MIKE: Hmm. I think you’re right. Like, I’m okay with the discomfort that I could feel being a White male and knowing that I have a bunch of advantages because I’m White.

BERNARD: Yeah.

MIKE: But you have to get comfortable with it and realize it is what it is, like to deny, to suddenly believe that that’s not real to me is like, I don’t even know how people could think that.

BERNARD: Yeah. Yeah. Well, you know, we live in the Palisades which is a very, very…

MIKE: Oh yeah.

BERNARD: …uh, (UNINTELLIGIBLE) area, and we’ve lived here for 35 years. And I, you know, I used to be a consul general uh, head of diplomatic placing and all of that back in the 90’s, uh, early 2000’s, so Khalil used to drive our new Lexus and literally, I mean, without fail, he would get stopped before he would get out of the Palisades because people wanted to know “Why are you driving this car? Who are you?” So forth and so on.

MIKE: For the listeners—the Palisades is like, uh, it’s like Beverly Hills on the beach.

BERNARD: Oh, yeah. It’s, it’s, you know…let me, let me go back to your first question—in, I was a vice president with Xerox from uh, 1980 to 1991 so Xerox back then was like Apple, Google, Microsoft put together. It was Fortune 20 company. So here’s a Black man in a major, uh, American corporation in 1980. I mean, that’s 40 years ago, come to think of it. So, let me tell you about what we did at Xerox, and for your corporate people, in Xerox in 1971, we had less than 1,000 Black people working for Xerox. That’s when I was hired, September ’71. And we formed the Xerox Black Employees as a, uh, employee group to begin to take uh, action about the lack of Black people working for Xerox, so forth. In 20 years we went from less than 1,000 to over 14,000 Black people. When I left Xerox as the vice president in 1991, we had 26 Black vice presidents, okay? You cannot find 26 Black vice presidents almost, in corporate America now. We have gone backwards, you follow me? We only have 3% of CEOs that are Black. Less than 5% of the corporate…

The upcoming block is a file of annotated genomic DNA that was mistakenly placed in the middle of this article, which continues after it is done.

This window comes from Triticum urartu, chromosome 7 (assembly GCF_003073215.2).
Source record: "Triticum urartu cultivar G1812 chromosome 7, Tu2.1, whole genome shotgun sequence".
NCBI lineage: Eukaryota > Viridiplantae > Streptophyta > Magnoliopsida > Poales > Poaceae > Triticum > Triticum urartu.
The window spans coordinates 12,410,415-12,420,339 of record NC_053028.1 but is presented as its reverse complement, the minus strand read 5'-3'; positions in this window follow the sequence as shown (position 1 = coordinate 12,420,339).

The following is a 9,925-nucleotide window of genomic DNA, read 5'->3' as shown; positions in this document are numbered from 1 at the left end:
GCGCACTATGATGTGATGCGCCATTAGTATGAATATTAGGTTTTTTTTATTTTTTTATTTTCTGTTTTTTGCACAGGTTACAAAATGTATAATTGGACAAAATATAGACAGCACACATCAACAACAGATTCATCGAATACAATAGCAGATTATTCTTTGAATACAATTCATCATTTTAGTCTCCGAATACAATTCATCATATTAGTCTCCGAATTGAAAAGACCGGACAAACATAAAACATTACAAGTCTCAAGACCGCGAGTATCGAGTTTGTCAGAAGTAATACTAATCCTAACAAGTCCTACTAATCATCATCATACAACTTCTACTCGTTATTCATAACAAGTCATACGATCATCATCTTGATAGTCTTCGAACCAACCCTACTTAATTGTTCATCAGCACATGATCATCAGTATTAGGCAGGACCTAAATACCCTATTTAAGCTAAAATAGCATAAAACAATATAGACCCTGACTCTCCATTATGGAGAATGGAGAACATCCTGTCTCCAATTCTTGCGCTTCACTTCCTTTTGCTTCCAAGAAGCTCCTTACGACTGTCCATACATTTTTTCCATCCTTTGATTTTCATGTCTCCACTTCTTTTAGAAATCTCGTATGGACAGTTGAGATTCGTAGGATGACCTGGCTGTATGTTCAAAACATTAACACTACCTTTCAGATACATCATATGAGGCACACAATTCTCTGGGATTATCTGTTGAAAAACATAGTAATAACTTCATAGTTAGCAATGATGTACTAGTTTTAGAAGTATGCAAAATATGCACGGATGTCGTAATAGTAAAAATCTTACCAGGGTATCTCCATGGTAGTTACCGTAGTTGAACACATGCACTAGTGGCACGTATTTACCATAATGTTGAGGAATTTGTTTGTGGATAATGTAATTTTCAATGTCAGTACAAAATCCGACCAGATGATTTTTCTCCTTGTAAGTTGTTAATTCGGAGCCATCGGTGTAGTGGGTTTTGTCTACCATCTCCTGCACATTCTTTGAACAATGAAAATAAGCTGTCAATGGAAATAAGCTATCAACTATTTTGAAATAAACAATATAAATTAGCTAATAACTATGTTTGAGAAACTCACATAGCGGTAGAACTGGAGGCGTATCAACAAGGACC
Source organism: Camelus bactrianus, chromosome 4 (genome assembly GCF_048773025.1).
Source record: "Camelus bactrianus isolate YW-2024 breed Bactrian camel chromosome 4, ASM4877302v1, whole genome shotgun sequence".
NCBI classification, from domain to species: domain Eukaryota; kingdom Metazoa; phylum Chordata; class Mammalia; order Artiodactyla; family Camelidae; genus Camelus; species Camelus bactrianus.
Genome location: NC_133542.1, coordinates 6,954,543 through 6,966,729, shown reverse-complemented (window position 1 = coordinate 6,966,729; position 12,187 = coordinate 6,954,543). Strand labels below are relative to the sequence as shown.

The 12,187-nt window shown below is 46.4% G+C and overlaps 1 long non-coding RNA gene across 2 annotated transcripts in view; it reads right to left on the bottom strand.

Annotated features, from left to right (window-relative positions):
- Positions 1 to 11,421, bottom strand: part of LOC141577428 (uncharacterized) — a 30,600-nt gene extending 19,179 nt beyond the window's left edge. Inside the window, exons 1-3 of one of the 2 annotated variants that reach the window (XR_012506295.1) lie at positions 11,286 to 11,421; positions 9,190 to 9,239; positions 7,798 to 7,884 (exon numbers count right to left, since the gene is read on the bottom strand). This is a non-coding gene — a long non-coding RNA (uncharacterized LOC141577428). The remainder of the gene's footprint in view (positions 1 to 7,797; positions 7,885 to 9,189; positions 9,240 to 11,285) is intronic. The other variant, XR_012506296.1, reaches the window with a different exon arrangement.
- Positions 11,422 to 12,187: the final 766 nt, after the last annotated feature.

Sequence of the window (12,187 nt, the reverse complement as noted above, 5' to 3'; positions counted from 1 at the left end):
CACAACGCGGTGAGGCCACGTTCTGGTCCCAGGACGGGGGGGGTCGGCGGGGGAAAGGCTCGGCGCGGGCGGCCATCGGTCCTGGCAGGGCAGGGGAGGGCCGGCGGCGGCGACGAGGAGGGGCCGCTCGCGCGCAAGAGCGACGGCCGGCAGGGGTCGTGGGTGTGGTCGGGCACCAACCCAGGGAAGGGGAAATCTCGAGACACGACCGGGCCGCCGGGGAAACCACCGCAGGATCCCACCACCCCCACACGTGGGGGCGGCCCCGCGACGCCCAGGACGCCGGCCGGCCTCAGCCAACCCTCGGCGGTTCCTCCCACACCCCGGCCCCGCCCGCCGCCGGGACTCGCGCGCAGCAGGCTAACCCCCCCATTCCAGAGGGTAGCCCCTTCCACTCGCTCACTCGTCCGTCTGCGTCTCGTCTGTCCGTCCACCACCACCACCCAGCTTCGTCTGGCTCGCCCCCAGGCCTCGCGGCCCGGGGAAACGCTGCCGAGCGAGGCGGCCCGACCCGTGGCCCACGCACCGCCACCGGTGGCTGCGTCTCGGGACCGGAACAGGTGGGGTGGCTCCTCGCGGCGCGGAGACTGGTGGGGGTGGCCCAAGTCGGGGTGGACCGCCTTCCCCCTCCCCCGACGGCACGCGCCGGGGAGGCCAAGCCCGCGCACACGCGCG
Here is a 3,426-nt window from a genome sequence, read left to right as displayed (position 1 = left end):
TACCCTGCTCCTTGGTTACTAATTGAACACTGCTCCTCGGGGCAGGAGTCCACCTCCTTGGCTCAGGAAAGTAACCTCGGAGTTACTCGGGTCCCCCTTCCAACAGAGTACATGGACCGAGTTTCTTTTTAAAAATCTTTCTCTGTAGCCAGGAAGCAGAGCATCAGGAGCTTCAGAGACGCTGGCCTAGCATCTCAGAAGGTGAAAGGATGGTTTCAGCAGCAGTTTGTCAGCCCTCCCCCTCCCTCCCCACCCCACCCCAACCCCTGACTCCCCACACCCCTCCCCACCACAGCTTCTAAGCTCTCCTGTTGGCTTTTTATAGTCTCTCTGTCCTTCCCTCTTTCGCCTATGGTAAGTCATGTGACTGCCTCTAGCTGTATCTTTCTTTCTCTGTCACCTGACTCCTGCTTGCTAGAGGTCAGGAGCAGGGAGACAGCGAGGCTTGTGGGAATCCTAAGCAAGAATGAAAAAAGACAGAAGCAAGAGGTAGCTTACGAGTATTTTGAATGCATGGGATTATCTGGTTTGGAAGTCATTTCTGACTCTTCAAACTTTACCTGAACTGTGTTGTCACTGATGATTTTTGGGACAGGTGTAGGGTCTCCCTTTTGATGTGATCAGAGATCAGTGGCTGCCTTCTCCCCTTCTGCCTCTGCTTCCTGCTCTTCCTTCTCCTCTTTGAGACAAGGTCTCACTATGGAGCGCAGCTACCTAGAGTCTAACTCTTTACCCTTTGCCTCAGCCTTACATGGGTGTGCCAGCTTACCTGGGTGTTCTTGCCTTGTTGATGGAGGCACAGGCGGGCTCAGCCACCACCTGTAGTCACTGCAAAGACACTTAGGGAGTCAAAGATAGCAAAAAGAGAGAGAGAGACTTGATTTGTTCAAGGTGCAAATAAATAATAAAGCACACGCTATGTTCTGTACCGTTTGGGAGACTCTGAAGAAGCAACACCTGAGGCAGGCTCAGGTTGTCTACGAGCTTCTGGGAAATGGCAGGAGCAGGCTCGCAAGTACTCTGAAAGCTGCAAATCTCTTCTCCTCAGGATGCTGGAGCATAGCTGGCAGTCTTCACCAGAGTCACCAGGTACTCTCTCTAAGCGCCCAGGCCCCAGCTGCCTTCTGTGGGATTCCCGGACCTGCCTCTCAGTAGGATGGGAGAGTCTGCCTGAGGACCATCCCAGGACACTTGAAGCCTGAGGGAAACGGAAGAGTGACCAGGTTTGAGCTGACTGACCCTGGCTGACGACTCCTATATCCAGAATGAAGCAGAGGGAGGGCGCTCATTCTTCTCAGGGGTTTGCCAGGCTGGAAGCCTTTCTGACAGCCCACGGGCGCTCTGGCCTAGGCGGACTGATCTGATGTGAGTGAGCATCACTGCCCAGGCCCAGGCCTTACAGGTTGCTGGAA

MIKE: Why is that?

BERNARD: Well, because it’s a Good Old Boys club. You might not talk about, you know, uh, (STAMMERS) the Jockey Syndrome. The Jockey Syndrome—when you get too good, we change the rules. Black people have done really, really well in this country when there are rules. That’s why they do well in civil service. That’s why we do well in the military, ’cause there’s strict performance rule and criteria that we can adhere to. And we have some pushback if we don’t get it. In corporate America, it’s a whole different game. So, what we said with the Xerox Black Employees—you got your club, we gonna form our club. And we did. And that club became the premiere, what they call the employee resource group, in the country. In terms of changing the conversation because we got the CEO of Xerox, you follow me? To buy into that what was going on in Xerox was not right. So…